"I already had this simplified style developed, but I used it for fashion sketches and really wanted to bring the personality of the characters into them. Most people think I use Illustrator to make these, but I actually just use Photoshop.

"I use the lasso tool a lot, as it gives me freedom to create some fun angular shapes, and I build it from there. I basically use layers to describe the different body parts and elements of clothing, and made sure to put the characters in their iconic outfits so they would be immediately recognisable."

Image: Jawbreaker

MH: How do you simplify often complex characters and their appearances?

CW: "The way I simplify the characters is basically thinking about the most important features (such as clothing, poses or hair colours) and stressing those with the shapes. Anything else, such as expressions, which are hard to depict accurately with such simplified shapes, I removed.

"I didn't really think about it twice, and just try to get the general bodily expression and their personalities through the overall shape of each of the characters. Iconic physical features were definitely the elements of clothing, the hairstyles, the poses and the colours."

Image: The Breakfast Club

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MH: You mention how sometimes simplicity can capture the eye a little longer. Can you tell me a bit more about this?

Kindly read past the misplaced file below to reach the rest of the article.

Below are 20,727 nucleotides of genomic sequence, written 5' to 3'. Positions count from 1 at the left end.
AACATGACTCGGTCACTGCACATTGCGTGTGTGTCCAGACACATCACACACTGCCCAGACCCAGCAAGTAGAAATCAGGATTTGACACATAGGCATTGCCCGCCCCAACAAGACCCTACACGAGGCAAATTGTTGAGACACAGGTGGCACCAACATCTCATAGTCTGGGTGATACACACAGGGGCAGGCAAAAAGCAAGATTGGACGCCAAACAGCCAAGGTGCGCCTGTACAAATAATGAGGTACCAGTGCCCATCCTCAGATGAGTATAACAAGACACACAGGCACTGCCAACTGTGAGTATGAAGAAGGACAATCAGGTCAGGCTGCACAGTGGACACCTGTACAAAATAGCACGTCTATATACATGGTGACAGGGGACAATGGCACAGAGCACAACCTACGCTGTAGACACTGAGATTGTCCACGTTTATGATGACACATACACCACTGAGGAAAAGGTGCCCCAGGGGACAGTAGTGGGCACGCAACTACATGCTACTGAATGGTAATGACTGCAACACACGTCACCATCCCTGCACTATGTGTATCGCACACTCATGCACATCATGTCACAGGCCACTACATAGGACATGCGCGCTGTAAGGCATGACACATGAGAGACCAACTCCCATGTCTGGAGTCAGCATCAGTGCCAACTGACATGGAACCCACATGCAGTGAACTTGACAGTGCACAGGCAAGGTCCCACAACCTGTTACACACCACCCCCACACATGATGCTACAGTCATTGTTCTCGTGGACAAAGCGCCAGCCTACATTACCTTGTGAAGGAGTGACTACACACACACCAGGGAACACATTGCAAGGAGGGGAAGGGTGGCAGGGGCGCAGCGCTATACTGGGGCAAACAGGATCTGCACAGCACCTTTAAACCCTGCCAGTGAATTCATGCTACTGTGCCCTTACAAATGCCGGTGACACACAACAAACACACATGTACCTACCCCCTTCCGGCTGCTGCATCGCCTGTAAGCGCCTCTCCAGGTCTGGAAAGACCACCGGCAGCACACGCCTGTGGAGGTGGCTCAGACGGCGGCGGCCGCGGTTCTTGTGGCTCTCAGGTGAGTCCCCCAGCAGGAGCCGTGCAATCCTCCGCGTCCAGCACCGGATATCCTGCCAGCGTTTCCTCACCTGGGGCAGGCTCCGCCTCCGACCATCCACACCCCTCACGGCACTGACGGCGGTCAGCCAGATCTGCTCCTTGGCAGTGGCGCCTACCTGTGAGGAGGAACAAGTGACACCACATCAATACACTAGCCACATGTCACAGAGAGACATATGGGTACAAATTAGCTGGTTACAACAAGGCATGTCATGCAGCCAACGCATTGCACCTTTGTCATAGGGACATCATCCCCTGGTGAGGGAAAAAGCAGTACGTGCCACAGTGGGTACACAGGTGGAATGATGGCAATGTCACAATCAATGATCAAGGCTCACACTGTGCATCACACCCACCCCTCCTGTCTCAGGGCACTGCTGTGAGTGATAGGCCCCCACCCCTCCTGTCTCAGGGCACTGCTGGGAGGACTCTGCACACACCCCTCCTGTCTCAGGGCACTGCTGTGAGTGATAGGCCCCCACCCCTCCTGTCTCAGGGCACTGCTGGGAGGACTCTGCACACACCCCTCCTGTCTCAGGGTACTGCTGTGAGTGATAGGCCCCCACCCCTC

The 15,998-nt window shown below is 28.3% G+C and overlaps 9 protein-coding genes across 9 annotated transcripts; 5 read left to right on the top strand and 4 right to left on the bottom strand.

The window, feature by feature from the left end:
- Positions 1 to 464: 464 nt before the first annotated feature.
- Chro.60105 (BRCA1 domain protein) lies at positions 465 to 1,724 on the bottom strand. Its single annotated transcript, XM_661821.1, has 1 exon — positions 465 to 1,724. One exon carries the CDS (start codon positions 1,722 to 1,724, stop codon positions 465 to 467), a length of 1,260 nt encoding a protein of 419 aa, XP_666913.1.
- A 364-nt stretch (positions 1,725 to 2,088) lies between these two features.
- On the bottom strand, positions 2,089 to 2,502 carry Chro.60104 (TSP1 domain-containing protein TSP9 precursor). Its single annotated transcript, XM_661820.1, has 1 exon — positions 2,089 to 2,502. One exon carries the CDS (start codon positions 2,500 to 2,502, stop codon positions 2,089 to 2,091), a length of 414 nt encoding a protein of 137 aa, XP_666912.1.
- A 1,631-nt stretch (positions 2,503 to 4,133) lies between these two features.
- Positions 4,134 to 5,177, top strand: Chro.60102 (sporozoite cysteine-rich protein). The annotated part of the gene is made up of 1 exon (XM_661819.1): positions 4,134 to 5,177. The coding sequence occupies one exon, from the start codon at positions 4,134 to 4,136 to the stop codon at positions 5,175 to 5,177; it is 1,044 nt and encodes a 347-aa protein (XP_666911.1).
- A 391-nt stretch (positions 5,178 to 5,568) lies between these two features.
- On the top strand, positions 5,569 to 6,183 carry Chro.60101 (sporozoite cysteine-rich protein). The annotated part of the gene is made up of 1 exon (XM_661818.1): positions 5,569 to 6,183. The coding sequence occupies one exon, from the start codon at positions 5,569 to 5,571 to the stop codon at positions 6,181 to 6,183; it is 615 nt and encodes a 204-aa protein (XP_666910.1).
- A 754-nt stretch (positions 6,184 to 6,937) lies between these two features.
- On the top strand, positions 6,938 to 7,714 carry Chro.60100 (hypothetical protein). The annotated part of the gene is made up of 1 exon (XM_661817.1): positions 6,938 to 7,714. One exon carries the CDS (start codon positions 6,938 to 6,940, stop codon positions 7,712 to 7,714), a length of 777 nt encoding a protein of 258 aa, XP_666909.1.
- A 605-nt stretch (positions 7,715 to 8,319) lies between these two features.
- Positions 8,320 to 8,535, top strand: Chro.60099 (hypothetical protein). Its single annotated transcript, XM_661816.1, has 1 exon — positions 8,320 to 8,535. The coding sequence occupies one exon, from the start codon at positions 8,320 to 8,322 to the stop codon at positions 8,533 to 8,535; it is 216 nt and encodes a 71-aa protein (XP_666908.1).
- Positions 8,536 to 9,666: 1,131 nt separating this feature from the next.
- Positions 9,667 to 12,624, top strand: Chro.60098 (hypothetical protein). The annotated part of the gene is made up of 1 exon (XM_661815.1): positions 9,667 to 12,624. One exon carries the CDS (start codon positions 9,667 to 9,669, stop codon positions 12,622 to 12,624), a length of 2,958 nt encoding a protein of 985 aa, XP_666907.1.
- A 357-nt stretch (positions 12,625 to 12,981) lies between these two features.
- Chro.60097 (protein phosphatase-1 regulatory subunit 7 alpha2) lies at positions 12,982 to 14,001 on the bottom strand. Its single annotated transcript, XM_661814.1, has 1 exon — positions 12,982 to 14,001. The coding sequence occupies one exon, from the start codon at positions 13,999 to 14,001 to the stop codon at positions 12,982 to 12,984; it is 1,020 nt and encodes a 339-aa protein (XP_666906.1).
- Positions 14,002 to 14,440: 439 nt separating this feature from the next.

CW: "My idea with simplicity capturing the eye a little longer was something I thought of as a result of being an illustration student where a lot of drawing, rendering, painting and lines were constant in the work around me. It was great work, it's just that I didn't identify with it and I always found myself more attracted to simpler well-executed design work."

Image: Mean Girls

CW: "I thought if everything around me looks so busy, something a little simpler could stand out. Also, in current social media we are constantly surrounded by digital photos and artworks, so finding those simpler graphics is always fun for me. You have to give people somewhere where the eye can rest, just for a little bit."

Image: Clueless

MH: Did your interest in fashion influence this project?

CW: "Fashion was definitely an influence for my project. I actually developed this style through fashion sketches. The character's outfits were something to look at, and featuring all their different clothing styles from their respective "eras" in a visual style that would work together was a fun challenge. I want to do more fashion related projects in the future."

Image: The Breakfast Club

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MH: What’s next for you?

CW: "Life after graduation is confusing, and exciting at the same time. I have been interviewing around my area, but I think I am finally making the decision to move to New York. However, I actually just started a personal project, which I'm excited about and reflects my thoughts on being a confused 23-year-old. It should be fun.

"For the long-term future I have my eyes on the advertising industry and the fashion industry. You never know. All I know for sure is years down the line I want to be an art director or curator, so I will be working towards that."